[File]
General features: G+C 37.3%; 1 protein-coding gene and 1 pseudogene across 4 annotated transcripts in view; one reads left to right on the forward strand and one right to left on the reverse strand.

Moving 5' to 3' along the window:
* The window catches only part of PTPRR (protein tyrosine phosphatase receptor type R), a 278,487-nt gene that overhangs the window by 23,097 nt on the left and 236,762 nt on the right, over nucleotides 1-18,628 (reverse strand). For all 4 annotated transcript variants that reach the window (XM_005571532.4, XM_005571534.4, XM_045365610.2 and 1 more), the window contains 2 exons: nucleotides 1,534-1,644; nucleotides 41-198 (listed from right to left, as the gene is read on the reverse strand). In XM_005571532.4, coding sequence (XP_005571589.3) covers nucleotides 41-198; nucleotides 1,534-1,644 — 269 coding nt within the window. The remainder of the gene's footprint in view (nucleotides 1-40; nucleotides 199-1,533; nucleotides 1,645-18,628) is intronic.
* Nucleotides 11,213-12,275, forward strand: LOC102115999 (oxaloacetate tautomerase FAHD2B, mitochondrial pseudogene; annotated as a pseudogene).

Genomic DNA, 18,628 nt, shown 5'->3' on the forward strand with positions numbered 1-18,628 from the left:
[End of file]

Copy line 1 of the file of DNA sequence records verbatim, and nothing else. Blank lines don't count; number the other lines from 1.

General features: G+C 37.3%; 1 protein-coding gene and 1 pseudogene across 4 annotated transcripts in view; one reads left to right on the forward strand and one right to left on the reverse strand.